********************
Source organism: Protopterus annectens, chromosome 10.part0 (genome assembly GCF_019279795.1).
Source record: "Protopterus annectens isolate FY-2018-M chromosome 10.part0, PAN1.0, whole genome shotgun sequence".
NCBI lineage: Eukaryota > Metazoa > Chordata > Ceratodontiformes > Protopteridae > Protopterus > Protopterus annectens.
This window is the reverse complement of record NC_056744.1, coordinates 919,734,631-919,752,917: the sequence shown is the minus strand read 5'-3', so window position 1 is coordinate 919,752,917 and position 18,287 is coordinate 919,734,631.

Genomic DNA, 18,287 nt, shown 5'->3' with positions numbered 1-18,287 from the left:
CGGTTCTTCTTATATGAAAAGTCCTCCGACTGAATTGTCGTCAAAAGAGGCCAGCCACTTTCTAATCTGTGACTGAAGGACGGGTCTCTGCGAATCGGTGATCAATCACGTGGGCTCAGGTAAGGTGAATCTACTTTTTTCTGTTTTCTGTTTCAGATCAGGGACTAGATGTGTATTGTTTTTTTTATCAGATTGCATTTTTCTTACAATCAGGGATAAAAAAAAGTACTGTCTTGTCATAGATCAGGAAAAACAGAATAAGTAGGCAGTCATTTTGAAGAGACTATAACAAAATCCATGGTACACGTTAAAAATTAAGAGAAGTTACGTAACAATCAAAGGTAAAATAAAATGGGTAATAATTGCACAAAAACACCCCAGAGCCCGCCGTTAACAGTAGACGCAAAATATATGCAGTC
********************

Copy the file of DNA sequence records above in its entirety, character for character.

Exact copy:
Source organism: Protopterus annectens, chromosome 10.part0 (genome assembly GCF_019279795.1).
Source record: "Protopterus annectens isolate FY-2018-M chromosome 10.part0, PAN1.0, whole genome shotgun sequence".
NCBI lineage: Eukaryota > Metazoa > Chordata > Ceratodontiformes > Protopteridae > Protopterus > Protopterus annectens.
This window is the reverse complement of record NC_056744.1, coordinates 919,734,631-919,752,917: the sequence shown is the minus strand read 5'-3', so window position 1 is coordinate 919,752,917 and position 18,287 is coordinate 919,734,631.

Genomic DNA, 18,287 nt, shown 5'->3' with positions numbered 1-18,287 from the left:
CGGTTCTTCTTATATGAAAAGTCCTCCGACTGAATTGTCGTCAAAAGAGGCCAGCCACTTTCTAATCTGTGACTGAAGGACGGGTCTCTGCGAATCGGTGATCAATCACGTGGGCTCAGGTAAGGTGAATCTACTTTTTTCTGTTTTCTGTTTCAGATCAGGGACTAGATGTGTATTGTTTTTTTTATCAGATTGCATTTTTCTTACAATCAGGGATAAAAAAAAGTACTGTCTTGTCATAGATCAGGAAAAACAGAATAAGTAGGCAGTCATTTTGAAGAGACTATAACAAAATCCATGGTACACGTTAAAAATTAAGAGAAGTTACGTAACAATCAAAGGTAAAATAAAATGGGTAATAATTGCACAAAAACACCCCAGAGCCCGCCGTTAACAGTAGACGCAAAATATATGCAGTC